"Executives at U.S. companies are taking advantage of the biggest stock-market rally in 71 years to sell their shares at the fastest pace since credit markets started to seize up two years ago.
Insiders of Standard & Poor’s 500 Index companies were net sellers for 14 straight weeks as the gauge rose 36 percent, data compiled by InsiderScore.com show. Amgen Inc. Chairman and Chief Executive Officer Kevin Sharer and five other officials sold $8.2 million of stock. Christopher Donahue, the CEO of Federated Investors Inc., and his brother, Chief Financial Officer Thomas Donahue, offered the most in three years.
Sales by CEOs, directors and senior officers have accelerated to the highest level since June 2007, two months before credit markets froze, as the S&P 500 rebounded from its 12-year low in March. The increase is making investors more skittish because executives presumably have the best information about their companies’ prospects.
“If insiders are selling into the rally, that shows they don’t expect their business to be able to support current stock- price levels,” said Joseph Keating, the chief investment officer of Raleigh, North Carolina-based RBC Bank, the unit of Royal Bank of Canada that oversees $33 billion in client assets. “They’re taking advantage of this bounce and selling into it.”
Pardon me for posting that much, I personally dislike blog entries that do this. So what is actually happening?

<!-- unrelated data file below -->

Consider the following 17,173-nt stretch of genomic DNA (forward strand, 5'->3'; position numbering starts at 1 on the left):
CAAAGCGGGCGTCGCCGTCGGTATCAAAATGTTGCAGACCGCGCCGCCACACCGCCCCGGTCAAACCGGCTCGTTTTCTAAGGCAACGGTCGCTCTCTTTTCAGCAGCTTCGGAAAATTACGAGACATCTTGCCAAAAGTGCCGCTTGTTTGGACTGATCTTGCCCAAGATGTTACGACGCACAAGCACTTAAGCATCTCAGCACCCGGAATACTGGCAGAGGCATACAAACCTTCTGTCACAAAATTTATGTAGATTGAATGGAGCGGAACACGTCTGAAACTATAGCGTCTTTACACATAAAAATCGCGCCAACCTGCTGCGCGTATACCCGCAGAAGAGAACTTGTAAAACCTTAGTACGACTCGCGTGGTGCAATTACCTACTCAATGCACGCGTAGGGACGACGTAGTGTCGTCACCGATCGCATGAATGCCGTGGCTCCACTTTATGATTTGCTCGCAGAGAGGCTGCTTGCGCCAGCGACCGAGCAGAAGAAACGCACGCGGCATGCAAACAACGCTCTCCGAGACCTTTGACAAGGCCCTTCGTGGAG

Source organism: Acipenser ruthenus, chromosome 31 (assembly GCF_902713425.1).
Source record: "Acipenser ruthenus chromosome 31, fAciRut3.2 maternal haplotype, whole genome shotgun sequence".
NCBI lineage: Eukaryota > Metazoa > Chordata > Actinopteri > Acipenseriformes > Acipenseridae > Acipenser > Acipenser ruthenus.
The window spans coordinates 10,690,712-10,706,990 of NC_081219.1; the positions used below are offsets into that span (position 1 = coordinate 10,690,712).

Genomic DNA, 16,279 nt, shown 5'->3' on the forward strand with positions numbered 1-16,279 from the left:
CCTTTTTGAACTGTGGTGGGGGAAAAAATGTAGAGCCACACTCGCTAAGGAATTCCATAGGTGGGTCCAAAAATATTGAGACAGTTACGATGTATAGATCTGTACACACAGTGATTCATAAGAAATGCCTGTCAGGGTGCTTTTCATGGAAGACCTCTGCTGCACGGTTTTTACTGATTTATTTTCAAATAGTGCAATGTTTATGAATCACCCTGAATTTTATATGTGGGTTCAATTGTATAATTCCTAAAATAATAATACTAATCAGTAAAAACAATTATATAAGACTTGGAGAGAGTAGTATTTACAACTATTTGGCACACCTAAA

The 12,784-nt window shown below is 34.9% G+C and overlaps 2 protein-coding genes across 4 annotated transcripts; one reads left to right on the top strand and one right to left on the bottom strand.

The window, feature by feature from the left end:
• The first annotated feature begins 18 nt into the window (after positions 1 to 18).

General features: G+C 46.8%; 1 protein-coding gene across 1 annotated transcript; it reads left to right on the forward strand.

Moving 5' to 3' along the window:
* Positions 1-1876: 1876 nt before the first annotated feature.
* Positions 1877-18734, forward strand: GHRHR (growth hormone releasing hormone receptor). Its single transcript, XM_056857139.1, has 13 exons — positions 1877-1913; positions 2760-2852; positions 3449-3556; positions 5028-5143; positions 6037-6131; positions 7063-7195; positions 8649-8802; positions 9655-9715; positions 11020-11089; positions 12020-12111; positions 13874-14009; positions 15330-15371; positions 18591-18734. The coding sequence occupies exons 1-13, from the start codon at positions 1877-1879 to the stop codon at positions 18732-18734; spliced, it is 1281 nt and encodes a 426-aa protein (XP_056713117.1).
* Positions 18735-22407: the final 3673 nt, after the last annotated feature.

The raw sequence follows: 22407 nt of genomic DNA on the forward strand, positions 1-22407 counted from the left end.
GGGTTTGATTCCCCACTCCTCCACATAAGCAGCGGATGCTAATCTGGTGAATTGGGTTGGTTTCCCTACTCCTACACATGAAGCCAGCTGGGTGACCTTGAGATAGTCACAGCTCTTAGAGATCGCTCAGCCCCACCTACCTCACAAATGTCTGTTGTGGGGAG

Again, pay attention to the informational asymmetries in insider sales. If the stock is a good investment, why are the insiders selling? The one legit reason is estate planning. More often than not, people are greedy and if they see the prospects of a business looking up, they would likely double down, not sell. On rare occasions, there are forced sales (see CHK) due to margin calls, and those sales might be good opps to buy. But by and large, in a phony rally like the one we've had, insider sales are not a good omen.
Longer-term, the market is driven by earnings, and it does not seem like insiders think the earnings will be there in the near-term future. I personally do not think that the earnings, in real terms, will come back in a long time for a number of reasons: end of peak credit, political uncertainty in the US, grand-scale transfer of wealth from the taxpayers to the connected few, likelihood of increased taxation, the economic distortions of hyperinflation, the prospects of 20% U6 unemployment structurally(!), energy source depletion, and so on.